Found next to sessions, a new user is counted when they enter your website for the first time. As your brand grows this number should go up over time, in fact it’s one of the clearest indicators of brand awareness. If this metric is constantly increasing, then your brand awareness is growing.
Related: How to Balance SEO and Branding
You should also be comparing how many customers are returning versus how many are new. It goes without saying, but if your new user numbers are high and return user numbers are low, your visitors are not leaving satisfied.
Spitting up your visitor metrics to ‘new’ and ‘return’ also allows you to avoid inaccurate SEO representations. For example, if you’re only viewing existing customers and new visitors under one metric, your numbers may indicate that your SEO efforts are boosting visits, when in actuality they are just customers who would have come to your site anyway.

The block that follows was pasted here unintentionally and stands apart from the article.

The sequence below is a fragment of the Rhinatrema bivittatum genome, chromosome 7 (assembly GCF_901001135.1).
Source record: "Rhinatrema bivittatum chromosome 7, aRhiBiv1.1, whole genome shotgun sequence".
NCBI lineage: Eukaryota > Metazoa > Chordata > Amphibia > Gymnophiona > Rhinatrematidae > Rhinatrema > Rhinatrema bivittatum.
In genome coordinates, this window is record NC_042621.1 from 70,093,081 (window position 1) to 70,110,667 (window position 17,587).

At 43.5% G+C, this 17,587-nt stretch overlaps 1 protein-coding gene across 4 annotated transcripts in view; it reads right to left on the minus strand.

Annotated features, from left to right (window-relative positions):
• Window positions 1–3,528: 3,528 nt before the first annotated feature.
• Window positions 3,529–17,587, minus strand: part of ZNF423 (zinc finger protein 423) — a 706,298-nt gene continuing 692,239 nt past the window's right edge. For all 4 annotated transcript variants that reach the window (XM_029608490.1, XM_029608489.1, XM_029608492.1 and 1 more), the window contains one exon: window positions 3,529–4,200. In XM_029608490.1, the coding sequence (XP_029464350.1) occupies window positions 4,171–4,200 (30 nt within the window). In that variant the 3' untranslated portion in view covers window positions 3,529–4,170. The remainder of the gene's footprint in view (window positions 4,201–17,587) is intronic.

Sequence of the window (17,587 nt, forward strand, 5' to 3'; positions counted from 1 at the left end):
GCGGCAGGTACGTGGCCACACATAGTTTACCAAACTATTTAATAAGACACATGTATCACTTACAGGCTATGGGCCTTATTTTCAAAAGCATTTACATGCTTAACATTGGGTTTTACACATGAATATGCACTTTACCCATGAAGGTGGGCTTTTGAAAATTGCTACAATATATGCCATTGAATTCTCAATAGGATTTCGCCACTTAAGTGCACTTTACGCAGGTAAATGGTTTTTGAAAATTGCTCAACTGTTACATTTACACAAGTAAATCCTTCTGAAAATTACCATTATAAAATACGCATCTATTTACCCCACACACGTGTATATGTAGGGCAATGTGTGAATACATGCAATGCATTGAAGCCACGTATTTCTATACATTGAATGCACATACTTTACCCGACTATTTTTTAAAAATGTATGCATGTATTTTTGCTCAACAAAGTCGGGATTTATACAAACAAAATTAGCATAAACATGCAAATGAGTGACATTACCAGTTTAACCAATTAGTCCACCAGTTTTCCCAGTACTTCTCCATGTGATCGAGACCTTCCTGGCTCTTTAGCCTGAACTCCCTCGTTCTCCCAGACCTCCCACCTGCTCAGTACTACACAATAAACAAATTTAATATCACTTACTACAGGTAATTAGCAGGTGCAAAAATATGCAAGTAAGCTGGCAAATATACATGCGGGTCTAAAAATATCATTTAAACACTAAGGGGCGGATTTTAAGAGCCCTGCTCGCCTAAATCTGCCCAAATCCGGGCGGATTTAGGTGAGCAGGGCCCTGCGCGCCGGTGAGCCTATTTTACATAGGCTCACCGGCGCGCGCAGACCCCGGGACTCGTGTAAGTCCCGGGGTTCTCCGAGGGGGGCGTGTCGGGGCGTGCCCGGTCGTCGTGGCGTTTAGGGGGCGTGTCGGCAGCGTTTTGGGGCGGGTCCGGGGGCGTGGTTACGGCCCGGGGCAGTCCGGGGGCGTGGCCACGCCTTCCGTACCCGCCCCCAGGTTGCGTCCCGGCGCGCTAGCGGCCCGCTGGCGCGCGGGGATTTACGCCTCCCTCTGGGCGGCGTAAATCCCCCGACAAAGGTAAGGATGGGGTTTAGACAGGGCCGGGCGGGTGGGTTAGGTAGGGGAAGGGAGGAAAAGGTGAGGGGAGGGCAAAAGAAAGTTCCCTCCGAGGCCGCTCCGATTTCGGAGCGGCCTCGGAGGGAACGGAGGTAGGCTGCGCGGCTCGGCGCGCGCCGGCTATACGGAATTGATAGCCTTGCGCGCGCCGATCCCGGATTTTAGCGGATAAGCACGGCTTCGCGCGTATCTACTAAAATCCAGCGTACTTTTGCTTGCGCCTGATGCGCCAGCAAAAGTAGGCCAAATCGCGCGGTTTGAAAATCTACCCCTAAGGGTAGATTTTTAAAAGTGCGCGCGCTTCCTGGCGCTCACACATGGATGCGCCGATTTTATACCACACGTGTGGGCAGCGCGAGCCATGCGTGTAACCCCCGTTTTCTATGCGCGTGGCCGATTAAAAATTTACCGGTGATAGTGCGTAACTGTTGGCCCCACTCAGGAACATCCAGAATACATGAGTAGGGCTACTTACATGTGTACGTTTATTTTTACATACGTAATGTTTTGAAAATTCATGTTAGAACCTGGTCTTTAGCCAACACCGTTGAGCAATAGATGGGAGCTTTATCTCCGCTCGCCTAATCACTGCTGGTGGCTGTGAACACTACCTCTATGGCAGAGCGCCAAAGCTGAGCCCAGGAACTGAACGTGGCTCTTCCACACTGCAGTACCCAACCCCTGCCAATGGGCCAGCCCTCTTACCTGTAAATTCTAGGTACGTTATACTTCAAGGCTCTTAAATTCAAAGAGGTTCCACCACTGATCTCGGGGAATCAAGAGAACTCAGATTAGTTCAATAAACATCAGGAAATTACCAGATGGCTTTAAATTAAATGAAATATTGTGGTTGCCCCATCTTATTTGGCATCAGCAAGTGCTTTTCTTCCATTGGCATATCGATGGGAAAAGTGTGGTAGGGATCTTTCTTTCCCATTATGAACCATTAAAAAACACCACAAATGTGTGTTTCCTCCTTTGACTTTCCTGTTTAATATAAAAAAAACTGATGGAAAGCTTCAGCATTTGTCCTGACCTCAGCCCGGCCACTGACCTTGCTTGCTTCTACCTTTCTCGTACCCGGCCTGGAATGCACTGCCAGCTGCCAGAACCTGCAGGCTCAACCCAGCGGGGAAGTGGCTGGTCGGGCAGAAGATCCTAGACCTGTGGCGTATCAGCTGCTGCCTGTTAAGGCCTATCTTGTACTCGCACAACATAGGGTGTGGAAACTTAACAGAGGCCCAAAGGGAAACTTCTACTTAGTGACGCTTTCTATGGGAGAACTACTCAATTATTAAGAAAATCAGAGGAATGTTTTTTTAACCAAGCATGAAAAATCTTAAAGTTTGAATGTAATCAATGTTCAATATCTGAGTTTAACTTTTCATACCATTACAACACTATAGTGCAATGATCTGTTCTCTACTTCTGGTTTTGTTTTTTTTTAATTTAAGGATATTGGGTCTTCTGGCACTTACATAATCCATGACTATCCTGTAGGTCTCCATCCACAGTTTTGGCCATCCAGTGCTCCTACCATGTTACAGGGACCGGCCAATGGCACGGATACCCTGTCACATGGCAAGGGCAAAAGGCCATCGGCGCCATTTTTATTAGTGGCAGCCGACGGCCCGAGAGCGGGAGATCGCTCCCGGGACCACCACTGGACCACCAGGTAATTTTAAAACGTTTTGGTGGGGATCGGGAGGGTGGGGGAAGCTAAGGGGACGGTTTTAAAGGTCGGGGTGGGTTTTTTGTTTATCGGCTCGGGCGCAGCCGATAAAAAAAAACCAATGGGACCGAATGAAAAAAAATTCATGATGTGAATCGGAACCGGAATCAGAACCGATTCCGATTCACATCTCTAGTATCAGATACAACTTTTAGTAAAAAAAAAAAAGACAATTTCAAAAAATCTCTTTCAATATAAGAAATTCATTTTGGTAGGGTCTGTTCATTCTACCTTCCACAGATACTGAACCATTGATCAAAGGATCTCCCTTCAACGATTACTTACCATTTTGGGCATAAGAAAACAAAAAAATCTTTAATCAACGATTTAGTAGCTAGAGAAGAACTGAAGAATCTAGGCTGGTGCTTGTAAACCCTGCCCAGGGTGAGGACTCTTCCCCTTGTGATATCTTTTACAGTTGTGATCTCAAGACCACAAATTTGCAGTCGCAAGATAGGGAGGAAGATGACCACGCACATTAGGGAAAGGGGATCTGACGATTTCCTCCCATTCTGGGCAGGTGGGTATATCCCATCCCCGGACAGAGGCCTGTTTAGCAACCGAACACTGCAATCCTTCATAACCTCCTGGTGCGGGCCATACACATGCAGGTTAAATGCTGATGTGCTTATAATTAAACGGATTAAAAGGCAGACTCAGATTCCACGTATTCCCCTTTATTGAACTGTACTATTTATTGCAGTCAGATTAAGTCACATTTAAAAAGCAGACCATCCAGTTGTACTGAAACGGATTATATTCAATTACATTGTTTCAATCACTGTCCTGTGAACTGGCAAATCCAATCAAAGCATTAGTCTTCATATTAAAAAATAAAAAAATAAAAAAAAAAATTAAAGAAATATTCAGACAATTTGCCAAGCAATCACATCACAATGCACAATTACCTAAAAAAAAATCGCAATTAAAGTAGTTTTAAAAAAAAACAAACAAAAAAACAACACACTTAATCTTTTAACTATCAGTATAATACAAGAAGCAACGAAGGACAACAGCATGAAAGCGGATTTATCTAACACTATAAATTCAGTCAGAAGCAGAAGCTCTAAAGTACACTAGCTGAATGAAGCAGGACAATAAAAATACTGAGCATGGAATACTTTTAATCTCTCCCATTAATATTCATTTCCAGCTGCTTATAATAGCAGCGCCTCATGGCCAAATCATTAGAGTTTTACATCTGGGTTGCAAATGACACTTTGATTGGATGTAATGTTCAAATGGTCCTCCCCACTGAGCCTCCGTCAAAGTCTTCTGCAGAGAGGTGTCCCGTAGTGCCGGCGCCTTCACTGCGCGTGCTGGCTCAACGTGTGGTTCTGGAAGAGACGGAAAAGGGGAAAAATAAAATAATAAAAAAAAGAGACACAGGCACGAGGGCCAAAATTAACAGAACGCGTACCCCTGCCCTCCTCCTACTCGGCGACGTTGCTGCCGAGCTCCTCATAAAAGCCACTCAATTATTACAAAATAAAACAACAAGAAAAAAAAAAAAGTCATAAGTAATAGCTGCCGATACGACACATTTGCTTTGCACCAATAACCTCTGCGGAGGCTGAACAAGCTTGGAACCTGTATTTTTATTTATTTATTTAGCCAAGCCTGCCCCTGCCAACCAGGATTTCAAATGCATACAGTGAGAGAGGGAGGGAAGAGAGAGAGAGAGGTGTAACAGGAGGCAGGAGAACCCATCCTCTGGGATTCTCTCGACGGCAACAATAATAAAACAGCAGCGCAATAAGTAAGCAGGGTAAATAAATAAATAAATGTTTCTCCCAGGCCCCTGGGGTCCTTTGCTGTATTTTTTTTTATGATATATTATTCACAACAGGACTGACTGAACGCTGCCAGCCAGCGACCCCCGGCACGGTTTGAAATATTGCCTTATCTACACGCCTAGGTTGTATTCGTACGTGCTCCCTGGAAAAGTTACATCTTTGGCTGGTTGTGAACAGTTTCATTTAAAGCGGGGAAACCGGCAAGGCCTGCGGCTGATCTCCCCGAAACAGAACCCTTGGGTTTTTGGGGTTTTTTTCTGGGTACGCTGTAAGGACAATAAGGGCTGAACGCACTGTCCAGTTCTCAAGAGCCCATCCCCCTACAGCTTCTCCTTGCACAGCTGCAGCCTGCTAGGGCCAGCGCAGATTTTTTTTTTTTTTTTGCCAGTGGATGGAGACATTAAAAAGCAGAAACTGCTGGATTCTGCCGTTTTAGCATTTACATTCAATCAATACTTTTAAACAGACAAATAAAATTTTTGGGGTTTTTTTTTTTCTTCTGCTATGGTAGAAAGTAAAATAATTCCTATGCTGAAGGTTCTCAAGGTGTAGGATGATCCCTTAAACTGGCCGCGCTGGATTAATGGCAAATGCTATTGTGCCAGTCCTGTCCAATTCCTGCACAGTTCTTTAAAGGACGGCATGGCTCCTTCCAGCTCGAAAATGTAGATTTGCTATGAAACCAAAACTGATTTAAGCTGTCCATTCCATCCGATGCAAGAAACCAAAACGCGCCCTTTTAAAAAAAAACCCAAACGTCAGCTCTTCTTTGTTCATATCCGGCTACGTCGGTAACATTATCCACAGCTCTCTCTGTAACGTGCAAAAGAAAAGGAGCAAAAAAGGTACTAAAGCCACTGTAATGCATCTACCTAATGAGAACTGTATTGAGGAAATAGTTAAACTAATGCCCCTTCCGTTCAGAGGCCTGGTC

This is the rate people are leaving, or bouncing off your website very shortly after arriving. It’s a pretty strong indicator that your website is ranking high in Google but you’re in the wrong place. For instance, if every time someone searched ‘royalty’, Burger King was the top result, chances are their home page would have a really high bounce rate. Under behavior metrics, bounce rate lets you know if users landing on your website are finding what they want.
If a bounce is above 60%, executives should be asking questions about what this page offers, and if a change should occur. Often this situation arises because your website is optimized for the wrong keyword and topics. It’s recommend that you asses all of your title tags, meta descriptions, and headers to insert more relevant long-tail keywords.
Are people who come to our website driving revenue, or are they just window shopping?
Not only does measuring your conversions help you understand profits, it also gives you a look at how your customers behave. Although most companies focus on sales, leads are an equally important type of conversion — creating an account, email subscription, download, survey, or free trial sign-up.